Ten Takeaways from Strata + Hadoop World
Manhattan was overrun with almost 6000 big data and analytics enthusiasts last week. The Strata + Hadoop conference was hosted as part of NYC Data week and myself and Thomas Swann represented Kainos. The enthusiasm and excitement from the attendees was palpable, with the realisation that our industry is now in the midst of a genuine revolution. Below are ten key learnings I have taken away with me.
Embracing big data-driven decision making is now mandatory for enterprises. Where previously big data projects were viewed as value-add niceties for multinational conglomerates, now all enterprises must adopt a data-first approach to their decision making, simply to survive. Competitors all around you will be making more accurate decisions, faster and more cost effectively than you. It is imperative for you to follow suit to simply sustain your position within your marketplace.
Apache Hadoop will continue on its trailblazing path of success across the industry – by disappearing. HDFS, MapReduce, YARN, Hive and Pig, will be confined to low-level infrastructure technology discussions, where they belong. Customers won’t need or want to understand the Hadoop stack, as they won’t want to buy Hadoop specifically. They will want to buy analytics solutions, of which Hadoop will form a critical part of the underlying infrastructure. Additional analytics, exploration and visualisation tools combined with a competitive deployment model, will complete the solution stack for customers.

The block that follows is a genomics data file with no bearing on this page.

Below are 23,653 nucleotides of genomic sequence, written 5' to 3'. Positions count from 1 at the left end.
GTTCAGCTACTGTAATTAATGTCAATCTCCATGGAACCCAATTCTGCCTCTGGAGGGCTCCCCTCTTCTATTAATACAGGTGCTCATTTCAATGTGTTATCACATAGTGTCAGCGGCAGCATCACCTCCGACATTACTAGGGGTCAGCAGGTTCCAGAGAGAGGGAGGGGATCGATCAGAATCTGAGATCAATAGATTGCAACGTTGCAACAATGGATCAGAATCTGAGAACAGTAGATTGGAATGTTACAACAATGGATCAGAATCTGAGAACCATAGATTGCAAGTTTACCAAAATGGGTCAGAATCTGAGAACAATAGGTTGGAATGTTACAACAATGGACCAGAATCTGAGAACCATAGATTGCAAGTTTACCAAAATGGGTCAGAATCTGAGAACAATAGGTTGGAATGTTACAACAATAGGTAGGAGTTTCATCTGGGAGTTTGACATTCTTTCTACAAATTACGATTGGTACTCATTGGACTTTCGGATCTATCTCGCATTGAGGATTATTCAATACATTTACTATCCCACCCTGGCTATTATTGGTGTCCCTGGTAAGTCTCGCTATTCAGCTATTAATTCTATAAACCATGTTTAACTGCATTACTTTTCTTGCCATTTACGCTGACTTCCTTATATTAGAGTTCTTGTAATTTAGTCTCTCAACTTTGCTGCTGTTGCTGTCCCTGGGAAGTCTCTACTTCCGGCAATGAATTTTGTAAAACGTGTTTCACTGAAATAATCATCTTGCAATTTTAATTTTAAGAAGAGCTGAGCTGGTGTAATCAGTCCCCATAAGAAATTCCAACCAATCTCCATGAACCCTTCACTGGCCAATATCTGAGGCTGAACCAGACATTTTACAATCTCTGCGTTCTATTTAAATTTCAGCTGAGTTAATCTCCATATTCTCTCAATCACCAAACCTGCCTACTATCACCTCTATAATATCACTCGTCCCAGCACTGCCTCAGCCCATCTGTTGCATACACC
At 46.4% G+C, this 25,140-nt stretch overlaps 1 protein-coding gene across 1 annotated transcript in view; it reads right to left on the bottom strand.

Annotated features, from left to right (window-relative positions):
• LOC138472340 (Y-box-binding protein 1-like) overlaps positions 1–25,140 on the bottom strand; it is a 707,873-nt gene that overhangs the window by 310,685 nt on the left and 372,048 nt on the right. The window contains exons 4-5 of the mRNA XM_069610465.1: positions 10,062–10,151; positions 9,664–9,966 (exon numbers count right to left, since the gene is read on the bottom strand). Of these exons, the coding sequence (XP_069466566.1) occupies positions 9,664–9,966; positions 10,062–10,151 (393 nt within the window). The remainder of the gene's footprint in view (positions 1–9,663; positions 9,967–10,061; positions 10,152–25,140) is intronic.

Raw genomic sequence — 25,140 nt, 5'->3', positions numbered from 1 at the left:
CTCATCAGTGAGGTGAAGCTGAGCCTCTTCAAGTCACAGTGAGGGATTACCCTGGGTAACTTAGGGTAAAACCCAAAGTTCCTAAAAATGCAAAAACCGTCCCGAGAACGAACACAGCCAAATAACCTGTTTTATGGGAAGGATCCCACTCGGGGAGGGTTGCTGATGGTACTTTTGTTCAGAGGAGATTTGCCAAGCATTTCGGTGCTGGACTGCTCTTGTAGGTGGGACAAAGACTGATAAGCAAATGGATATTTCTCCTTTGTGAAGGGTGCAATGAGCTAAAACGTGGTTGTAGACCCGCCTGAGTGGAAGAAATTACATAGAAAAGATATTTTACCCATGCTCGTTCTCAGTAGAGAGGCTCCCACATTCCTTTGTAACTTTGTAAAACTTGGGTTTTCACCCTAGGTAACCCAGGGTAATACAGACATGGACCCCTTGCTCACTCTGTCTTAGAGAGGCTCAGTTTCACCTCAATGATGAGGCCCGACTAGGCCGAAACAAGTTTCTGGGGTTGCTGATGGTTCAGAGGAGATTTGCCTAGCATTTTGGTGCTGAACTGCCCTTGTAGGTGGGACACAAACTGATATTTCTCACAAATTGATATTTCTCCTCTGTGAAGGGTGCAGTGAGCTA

The future of Hadoop processing is Apache Spark not MapReduce, it’s that simple. More efficient use of resources, significantly faster on-disk processing, in-memory processing and generic application containers for multi-functional clusters, are all features that can be availed of today. The most exciting aspects of Spark are those that are in the pipeline, in particular those worked on by Databricks such as Spark SQL. Spark will become as synonymous with Hadoop as MapReduce is today. MapReduce will not disappear, but will become the secondary processing engine for Hadoop. Vendors operating at the top of the Hadoop stack must focus on Spark integration. Native MapReduce integration only will place a shelf-life on the product as customer expectations of real-time interaction and deep-diving have been raised by newcomers like Platfora and ZoomData.
The familiar metaphor of a data lake refers to a landing zone for all data that is continually added to by operational systems allowing a range of access patterns across all users in the organisation. Establishing a data lake allows you to take the first step of being able to store all data present and future and creates a centralised data archive location. A lake is merely the first step in implementing Cloudera’s unique vision of the Enterprise Data Hub (EDH). The EDH is an integrated backbone for mission-critical workloads which processes analytical queries and models across the entire data estate as part of operational business processes. This could be where recommendation engines return specific product sets based on previous experience or where insurance quotes are returned based on anticipated customer behaviour. This insight can be gained using the compute and storage of the EDH and can then surfaced up to line-of-business systems.